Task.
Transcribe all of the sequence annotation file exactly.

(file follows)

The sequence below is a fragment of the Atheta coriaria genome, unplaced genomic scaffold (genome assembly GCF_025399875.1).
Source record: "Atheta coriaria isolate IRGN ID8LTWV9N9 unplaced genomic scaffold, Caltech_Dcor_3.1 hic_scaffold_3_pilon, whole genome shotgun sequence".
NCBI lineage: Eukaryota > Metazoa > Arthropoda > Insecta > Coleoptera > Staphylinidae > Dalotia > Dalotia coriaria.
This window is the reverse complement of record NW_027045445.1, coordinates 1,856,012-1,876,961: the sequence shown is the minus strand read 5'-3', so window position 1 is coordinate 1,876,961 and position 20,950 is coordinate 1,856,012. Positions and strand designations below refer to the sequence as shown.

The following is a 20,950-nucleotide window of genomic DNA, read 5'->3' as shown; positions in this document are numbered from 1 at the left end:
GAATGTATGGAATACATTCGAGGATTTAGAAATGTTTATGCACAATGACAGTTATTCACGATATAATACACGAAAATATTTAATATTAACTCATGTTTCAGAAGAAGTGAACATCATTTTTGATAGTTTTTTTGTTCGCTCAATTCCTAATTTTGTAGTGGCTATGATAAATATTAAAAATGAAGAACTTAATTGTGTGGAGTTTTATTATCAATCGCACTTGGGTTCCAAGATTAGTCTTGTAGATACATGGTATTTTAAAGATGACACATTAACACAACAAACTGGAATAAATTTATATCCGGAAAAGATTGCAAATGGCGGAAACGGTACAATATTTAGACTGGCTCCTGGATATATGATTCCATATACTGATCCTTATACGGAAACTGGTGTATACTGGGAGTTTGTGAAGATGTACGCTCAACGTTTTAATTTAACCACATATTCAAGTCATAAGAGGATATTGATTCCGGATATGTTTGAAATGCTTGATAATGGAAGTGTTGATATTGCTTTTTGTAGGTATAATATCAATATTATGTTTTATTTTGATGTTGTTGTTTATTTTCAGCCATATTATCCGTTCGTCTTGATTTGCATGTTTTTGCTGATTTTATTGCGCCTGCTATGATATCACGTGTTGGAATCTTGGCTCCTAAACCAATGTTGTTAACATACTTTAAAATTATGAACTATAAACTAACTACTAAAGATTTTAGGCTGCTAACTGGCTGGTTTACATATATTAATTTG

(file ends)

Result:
The sequence below is a fragment of the Atheta coriaria genome, unplaced genomic scaffold (genome assembly GCF_025399875.1).
Source record: "Atheta coriaria isolate IRGN ID8LTWV9N9 unplaced genomic scaffold, Caltech_Dcor_3.1 hic_scaffold_3_pilon, whole genome shotgun sequence".
NCBI lineage: Eukaryota > Metazoa > Arthropoda > Insecta > Coleoptera > Staphylinidae > Dalotia > Dalotia coriaria.
This window is the reverse complement of record NW_027045445.1, coordinates 1,856,012-1,876,961: the sequence shown is the minus strand read 5'-3', so window position 1 is coordinate 1,876,961 and position 20,950 is coordinate 1,856,012. Positions and strand designations below refer to the sequence as shown.

The following is a 20,950-nucleotide window of genomic DNA, read 5'->3' as shown; positions in this document are numbered from 1 at the left end:
GAATGTATGGAATACATTCGAGGATTTAGAAATGTTTATGCACAATGACAGTTATTCACGATATAATACACGAAAATATTTAATATTAACTCATGTTTCAGAAGAAGTGAACATCATTTTTGATAGTTTTTTTGTTCGCTCAATTCCTAATTTTGTAGTGGCTATGATAAATATTAAAAATGAAGAACTTAATTGTGTGGAGTTTTATTATCAATCGCACTTGGGTTCCAAGATTAGTCTTGTAGATACATGGTATTTTAAAGATGACACATTAACACAACAAACTGGAATAAATTTATATCCGGAAAAGATTGCAAATGGCGGAAACGGTACAATATTTAGACTGGCTCCTGGATATATGATTCCATATACTGATCCTTATACGGAAACTGGTGTATACTGGGAGTTTGTGAAGATGTACGCTCAACGTTTTAATTTAACCACATATTCAAGTCATAAGAGGATATTGATTCCGGATATGTTTGAAATGCTTGATAATGGAAGTGTTGATATTGCTTTTTGTAGGTATAATATCAATATTATGTTTTATTTTGATGTTGTTGTTTATTTTCAGCCATATTATCCGTTCGTCTTGATTTGCATGTTTTTGCTGATTTTATTGCGCCTGCTATGATATCACGTGTTGGAATCTTGGCTCCTAAACCAATGTTGTTAACATACTTTAAAATTATGAACTATAAACTAACTACTAAAGATTTTAGGCTGCTAACTGGCTGGTTTACATATATTAATTTG